Friday, September 30, 2011

Birds of a Feather Hate Fall

Fall is officially here! And if you were a young gentleman in nineteenth century England, you knew exactly how you intended to spend it. Ladies might have their Seasons in London, with shopping and balls and similar folderol, but any young man worth his salt knew that September marked the heart of shooting season.

Yes, shooting season. A gentleman shot birds and hare, and hunted fox. And they could hardly wait for the Season to be over so they could start! The Game Act of 1831 allowed for some shooting starting on August 12 (or 13, if the 12th was a Sunday). But by the first of October, black grouse, red grouse, ducks, pheasant, partridge, bustard, and woodcock were all in season. (Bustard was a new one for me; I had to look it up. But then I learned why the name wasn’t familiar from my previous research. The last bustard in England was apparently killed in a shoot in 1832!)

During the early part of the century, it was common for a gentleman and a few friends to set off in the morning with a well-trained dog running alongside and see if they could hunt up a few pheasant or partridge to bring home for dinner. The crisp fall air, the manly companionship, guns that belched smoke and made a loud BANG—ah, what more could a fellow ask! As the century wore on, however, shooting parties grew in size and length. Friends traveled for miles to reach your grouse moor (an estate in Scotland) or country estate and might spend a fortnight with you, partying inside between rounds of shooting outside. Ladies even came out at luncheon for picnics while the men boasted of their achievements. Wealthy lords hired beaters to chase the game toward a row of their fellow guests holding guns and even draped nets in the air to keep the birds from getting away. After everyone had finished pulling the trigger, repeatedly, other hired help called pickers-up rushed out to clean up the carcasses.

The numbers shot were staggering. According to some accounts, a single marksman could bag as many as 2,500 birds in a fortnight’s shooting party. One enterprising gentleman is said to have shot more than 300,000 birds over his 33-year career. Small wonder there are no more bustards in England!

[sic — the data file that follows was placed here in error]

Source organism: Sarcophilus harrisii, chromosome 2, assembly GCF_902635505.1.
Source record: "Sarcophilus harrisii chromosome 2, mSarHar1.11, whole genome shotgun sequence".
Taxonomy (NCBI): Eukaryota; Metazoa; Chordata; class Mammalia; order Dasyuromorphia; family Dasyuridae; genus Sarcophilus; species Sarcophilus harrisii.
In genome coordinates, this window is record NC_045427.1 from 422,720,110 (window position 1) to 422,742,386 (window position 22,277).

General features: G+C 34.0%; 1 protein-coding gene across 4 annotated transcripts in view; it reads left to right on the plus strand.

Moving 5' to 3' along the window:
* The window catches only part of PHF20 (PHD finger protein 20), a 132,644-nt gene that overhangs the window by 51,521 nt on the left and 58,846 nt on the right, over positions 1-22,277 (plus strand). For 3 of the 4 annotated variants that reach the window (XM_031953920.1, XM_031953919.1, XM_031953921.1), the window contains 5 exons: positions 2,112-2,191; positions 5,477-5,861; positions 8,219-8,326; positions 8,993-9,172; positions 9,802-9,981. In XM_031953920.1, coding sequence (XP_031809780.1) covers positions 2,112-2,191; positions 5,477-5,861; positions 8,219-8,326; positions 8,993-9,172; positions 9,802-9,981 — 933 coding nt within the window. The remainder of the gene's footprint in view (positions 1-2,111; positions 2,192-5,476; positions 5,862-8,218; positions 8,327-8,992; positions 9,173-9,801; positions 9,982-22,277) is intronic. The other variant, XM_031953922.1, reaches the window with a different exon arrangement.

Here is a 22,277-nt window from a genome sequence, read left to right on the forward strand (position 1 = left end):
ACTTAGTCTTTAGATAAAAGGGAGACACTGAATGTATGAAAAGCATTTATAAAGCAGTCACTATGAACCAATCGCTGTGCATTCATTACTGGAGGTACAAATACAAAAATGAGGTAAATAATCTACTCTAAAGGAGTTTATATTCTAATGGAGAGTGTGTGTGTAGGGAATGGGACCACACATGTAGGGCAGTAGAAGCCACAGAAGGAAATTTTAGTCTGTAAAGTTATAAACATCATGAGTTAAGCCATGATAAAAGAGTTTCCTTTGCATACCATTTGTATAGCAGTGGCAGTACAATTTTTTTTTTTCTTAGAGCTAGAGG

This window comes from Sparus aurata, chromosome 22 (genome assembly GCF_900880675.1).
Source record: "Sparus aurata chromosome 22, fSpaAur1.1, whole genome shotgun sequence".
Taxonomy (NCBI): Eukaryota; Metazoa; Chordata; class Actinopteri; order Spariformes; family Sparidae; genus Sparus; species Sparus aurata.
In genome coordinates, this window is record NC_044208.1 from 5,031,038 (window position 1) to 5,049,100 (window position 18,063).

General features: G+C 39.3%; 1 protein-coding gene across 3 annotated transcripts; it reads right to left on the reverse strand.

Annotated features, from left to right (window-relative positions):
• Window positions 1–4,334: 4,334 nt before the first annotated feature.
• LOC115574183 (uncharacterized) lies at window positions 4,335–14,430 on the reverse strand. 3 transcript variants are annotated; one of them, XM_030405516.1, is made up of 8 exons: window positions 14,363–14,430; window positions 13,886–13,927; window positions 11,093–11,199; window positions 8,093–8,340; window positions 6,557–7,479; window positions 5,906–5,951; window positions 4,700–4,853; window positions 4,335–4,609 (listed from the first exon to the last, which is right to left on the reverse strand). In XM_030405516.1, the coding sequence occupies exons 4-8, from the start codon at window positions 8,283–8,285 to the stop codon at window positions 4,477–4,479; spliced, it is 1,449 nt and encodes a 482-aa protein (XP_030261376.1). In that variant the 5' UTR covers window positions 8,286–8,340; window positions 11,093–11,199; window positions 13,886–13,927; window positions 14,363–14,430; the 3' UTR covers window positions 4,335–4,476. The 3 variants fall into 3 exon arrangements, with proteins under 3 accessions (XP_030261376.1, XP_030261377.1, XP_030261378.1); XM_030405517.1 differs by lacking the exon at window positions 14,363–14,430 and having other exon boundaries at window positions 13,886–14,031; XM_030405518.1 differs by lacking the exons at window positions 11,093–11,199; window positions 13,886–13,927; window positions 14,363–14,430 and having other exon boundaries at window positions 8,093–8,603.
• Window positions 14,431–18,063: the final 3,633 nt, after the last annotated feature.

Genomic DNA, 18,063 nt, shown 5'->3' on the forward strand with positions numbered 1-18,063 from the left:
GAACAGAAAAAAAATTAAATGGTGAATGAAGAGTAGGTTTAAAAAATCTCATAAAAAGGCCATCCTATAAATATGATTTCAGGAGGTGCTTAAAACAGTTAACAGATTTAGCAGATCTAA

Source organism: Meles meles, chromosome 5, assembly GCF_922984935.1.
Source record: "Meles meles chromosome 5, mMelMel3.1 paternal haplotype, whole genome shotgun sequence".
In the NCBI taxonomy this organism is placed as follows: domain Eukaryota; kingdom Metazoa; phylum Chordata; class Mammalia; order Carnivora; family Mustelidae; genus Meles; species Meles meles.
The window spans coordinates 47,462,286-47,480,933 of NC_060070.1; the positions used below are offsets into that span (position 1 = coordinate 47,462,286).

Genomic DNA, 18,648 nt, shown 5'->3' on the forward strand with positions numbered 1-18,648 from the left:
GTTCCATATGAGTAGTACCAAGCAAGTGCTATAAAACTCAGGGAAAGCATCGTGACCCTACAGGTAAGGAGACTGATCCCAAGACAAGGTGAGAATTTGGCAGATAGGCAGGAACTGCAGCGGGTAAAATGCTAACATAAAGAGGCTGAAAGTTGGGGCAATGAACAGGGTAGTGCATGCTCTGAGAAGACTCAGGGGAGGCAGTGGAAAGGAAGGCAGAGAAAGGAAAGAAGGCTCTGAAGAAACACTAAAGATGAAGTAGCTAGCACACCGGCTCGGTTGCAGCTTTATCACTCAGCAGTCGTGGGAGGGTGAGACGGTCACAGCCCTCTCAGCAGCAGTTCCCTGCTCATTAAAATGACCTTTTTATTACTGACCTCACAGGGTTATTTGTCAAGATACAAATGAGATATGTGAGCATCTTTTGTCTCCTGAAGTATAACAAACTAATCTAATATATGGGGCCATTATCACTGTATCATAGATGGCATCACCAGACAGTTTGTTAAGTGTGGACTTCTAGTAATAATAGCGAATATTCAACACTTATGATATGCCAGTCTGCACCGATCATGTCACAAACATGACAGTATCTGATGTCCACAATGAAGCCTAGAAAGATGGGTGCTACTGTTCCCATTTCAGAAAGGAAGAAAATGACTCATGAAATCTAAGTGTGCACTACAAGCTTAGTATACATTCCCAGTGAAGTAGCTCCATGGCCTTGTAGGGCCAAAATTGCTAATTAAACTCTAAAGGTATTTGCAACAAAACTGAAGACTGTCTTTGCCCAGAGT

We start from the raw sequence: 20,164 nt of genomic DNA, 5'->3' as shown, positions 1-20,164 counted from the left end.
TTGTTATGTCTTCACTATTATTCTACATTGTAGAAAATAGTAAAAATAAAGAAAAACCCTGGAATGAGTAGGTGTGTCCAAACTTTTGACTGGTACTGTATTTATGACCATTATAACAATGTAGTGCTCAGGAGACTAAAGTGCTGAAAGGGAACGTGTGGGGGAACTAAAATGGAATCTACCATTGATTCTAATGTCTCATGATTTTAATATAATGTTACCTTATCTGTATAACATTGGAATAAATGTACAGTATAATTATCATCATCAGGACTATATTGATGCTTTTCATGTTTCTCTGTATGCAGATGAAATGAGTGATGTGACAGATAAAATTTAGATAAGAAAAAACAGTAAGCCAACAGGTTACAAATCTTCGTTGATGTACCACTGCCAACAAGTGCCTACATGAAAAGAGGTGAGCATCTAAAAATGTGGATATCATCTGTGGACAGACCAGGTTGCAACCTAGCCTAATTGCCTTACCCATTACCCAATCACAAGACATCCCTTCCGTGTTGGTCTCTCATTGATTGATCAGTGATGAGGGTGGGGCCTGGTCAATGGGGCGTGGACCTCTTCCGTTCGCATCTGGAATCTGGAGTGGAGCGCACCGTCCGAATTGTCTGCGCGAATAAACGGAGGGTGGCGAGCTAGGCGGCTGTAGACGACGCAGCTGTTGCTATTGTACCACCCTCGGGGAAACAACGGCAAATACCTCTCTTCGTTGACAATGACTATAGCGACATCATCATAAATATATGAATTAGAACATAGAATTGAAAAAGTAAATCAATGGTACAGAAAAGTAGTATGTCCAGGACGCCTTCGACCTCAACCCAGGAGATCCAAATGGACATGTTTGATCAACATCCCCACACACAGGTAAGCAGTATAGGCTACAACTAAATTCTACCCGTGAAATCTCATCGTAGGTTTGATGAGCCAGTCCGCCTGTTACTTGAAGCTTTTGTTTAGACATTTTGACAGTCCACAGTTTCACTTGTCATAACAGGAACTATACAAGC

The gentlemen shooters must have realized they were having an impact as well, for more and more of them began actively stocking and breeding gamebirds like pheasants and duck on their estates. Estate managers made sure to keep wooded areas healthy for the birds, and gamekeepers went out of their way to exterminate any predators, like fox and magpies, that might harm the young birds. All this effort helped the shooting party maintain a hold on English society well into the twentieth century.

But if I was a bird, I’d hate fall!

Monday, September 26, 2011


If you’ve read much historical fiction set in Great Britain, you may have run across the word Michaelmas—there’s Michaelmas term at Oxford and Cambridge (and Eton, for that matter), and Michaelmas fairs, and Michaelmas geese…so just what is Michaelmas?

Michaelmas, celebrated on September 29, is the feast day of St. Michael the Archangel, Captain of the Heavenly Host, who in the New Testament was responsible for booting Lucifer out of Heaven. St. Michael is the patron saint of soldiers, for obvious reasons.

His feast day became significant for several reasons—St. Michael an important figure in the heavenly hierarchy of the old (Roman Catholic) faith that was observed in England till the Reformation. But timing is also important here: his feast day here at the end of September more or less coincides with the autumnal equinox, the end of summer and beginning of fall and the three-quarter point of the year, and so became a Quarter Day, when rents and other quarterly payments were due. In case you were wondering, the others were Christmas Day on December 25, Lady Day (also known as the Feast of the Annunciation) on March 25, and St. John’s Day on June 24.

Several other autumn-related phenomenon eventually took on the Michaelmas name. Geese were often fattened on the leftover stalks in the field after the grain had been harvested, then driven to fairs to be sold before winter set in, so a “stubble” goose was a common Michaelmas dish. It was also common for farm laborers to seek new masters at those same post-harvest autumn fairs. And the start of the autumn term in both school (Oxford and Cambridge, as mentioned above) and the court system borrowed their name from St. Michael’s feast day. Fall-blooming asters are sometimes known as Michaelmas daisies.